Law school isn't for everybody. Admissions are competitive, tuition is very high, and the job market for new lawyers is brutal. If you have a passion for the law, but not law school, it may make better sense to seek out a legal assistant or paralegal program. The following article looks at the advantages and disadvantages of legal assistant programs.
A Growing Industry
New legal assistant and paralegal opportunities arise every day. In addition to the traditional role as assistant to an attorney, leadership and management roles for legal assistants and paralegals are increasingly common.
In addition to the enhanced prestige available for those working as a legal assistant, there are financial considerations that make these roles highly attractive. While someone seeking to be an attorney will need to complete both an undergraduate degree and a law degree, typically spending more than a hundred thousand dollars and at least seven years in the process, paralegals and legal assistants can take a course that lasts from just a couple months to a year and begin working immediately.
Furthermore, an increase in the number of law schools and the number of new attorneys admitted every year have depressed lawyer salaries. The earning potential of legal assistants and paralegals, on the other hand, has increased significantly. A skilled and experienced paralegal or legal assistant can earn more than a starting attorney.
Becoming a Legal Assistant
There are no formal requirements to work as a legal assistant. There are, however, some experiences and certifications that can help make you more employable. At minimum, a high school diploma or GED will establish that you have the basic skills necessary to handle client documents. An undergraduate degree in paralegal studies or a related course of study can show that you have the basic necessary skills.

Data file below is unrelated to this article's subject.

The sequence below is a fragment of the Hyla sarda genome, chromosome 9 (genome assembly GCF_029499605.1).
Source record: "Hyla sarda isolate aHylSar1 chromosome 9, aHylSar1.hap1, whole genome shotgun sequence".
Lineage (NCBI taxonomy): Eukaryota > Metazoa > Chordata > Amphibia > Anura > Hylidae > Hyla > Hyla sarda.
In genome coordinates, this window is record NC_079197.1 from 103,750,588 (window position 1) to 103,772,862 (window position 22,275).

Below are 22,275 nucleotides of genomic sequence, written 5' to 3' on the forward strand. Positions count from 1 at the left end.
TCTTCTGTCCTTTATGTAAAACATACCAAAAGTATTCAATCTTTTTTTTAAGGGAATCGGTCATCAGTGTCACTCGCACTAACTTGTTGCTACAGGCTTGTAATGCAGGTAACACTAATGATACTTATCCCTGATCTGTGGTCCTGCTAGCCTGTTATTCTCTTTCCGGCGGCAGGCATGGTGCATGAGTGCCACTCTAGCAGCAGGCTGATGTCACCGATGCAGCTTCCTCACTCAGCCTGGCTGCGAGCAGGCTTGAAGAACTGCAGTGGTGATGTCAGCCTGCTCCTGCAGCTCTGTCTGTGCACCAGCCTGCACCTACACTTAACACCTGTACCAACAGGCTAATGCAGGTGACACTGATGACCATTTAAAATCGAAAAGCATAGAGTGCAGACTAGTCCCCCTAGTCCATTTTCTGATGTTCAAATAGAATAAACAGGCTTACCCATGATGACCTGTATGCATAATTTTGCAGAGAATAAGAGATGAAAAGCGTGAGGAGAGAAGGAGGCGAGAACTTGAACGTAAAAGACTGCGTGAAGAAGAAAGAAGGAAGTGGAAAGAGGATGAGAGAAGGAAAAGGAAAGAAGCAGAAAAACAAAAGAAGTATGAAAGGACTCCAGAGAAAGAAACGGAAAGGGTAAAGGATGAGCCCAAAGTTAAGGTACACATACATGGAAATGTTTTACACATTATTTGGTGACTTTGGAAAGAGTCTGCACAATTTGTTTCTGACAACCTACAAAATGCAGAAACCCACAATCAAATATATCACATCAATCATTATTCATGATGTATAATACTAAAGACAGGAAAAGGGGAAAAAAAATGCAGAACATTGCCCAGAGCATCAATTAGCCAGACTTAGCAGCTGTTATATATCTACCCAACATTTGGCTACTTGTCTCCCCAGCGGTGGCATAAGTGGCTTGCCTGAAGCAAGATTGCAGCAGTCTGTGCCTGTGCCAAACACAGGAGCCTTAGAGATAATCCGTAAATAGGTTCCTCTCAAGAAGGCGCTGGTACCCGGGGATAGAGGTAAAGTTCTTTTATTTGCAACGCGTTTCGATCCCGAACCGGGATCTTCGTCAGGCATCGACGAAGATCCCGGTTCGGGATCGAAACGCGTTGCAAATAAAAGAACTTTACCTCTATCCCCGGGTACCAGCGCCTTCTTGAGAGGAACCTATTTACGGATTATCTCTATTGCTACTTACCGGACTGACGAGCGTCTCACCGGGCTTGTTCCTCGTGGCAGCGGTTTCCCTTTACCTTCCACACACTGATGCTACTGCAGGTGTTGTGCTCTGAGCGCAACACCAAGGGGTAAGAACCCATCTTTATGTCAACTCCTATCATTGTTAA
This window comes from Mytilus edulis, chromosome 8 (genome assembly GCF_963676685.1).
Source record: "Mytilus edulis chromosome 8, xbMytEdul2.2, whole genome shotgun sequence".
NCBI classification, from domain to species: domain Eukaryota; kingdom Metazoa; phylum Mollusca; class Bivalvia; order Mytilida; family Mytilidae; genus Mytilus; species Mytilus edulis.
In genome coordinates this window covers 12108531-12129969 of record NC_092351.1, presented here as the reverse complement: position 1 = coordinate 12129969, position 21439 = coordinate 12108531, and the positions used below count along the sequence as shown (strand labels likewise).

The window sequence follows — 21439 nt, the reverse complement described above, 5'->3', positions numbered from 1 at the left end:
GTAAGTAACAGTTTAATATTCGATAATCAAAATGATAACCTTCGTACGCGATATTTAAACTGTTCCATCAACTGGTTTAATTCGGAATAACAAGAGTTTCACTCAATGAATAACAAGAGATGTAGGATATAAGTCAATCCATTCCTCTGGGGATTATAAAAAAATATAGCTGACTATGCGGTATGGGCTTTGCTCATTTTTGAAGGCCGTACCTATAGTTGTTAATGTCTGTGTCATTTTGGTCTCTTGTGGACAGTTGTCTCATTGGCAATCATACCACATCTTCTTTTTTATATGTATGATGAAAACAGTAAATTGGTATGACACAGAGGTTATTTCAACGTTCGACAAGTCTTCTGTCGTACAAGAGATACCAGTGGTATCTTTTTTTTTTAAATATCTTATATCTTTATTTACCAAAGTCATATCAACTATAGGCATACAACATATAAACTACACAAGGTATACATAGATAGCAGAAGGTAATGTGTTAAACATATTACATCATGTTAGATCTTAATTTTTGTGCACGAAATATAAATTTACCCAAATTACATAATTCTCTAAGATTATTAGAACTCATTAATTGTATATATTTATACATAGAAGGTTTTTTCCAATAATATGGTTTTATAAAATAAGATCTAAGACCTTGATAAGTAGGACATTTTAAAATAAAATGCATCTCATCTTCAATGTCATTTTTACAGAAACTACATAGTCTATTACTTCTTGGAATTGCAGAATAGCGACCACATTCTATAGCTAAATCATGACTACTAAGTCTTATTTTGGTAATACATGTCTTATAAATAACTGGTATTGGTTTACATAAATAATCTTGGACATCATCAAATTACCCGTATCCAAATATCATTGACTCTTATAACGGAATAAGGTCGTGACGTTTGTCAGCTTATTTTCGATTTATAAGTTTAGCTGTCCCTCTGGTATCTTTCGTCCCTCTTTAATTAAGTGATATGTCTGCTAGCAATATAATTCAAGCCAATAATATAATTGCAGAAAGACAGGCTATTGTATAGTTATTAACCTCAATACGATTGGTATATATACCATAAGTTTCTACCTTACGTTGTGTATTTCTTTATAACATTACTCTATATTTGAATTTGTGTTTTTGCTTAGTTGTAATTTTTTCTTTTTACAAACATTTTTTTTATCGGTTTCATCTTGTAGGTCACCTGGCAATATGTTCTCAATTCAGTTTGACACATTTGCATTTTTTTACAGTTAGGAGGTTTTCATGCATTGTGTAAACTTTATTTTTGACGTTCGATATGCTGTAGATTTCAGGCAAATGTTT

Paralegals should be highly organized, familiar with the technology used by law offices, and have excellent communication skills. These abilities can be developed through work experience, but there are also paralegal certification programs available to help you develop the necessary skills and receive the certification that will that typically require a certain amount of experience and study in order to qualify to take an exam.
The National Association of Legal Assistants (NALA) offers certifications for Certified Legal Assistants (CLA) and Certified Paralegals (CP). The organization also offers an Advanced Certified Paralegal designation for those who have completed the training and testing requirements.
The National Federation of Paralegal Associations (NFPA) offers a Paralegal Advanced Competency Exam.
Additional paralegal certifications may be provided at local colleges, by the state bar association, or by other local organizations. The value of a given certification depends largely on its reputation in the region and within the industry. A clear notion about your intended career can help you tailor your certification to meet your employer's expectations.
Making Informed Choices
At every step in your legal career you'll face difficult decisions. Many paralegals and legal assistants make the decision to go on to law school and become an attorney. Return to FindLaw's Law Students section frequently for more articles about exams, the bar, repaying student loans, and more to help ensure that you make informed choices.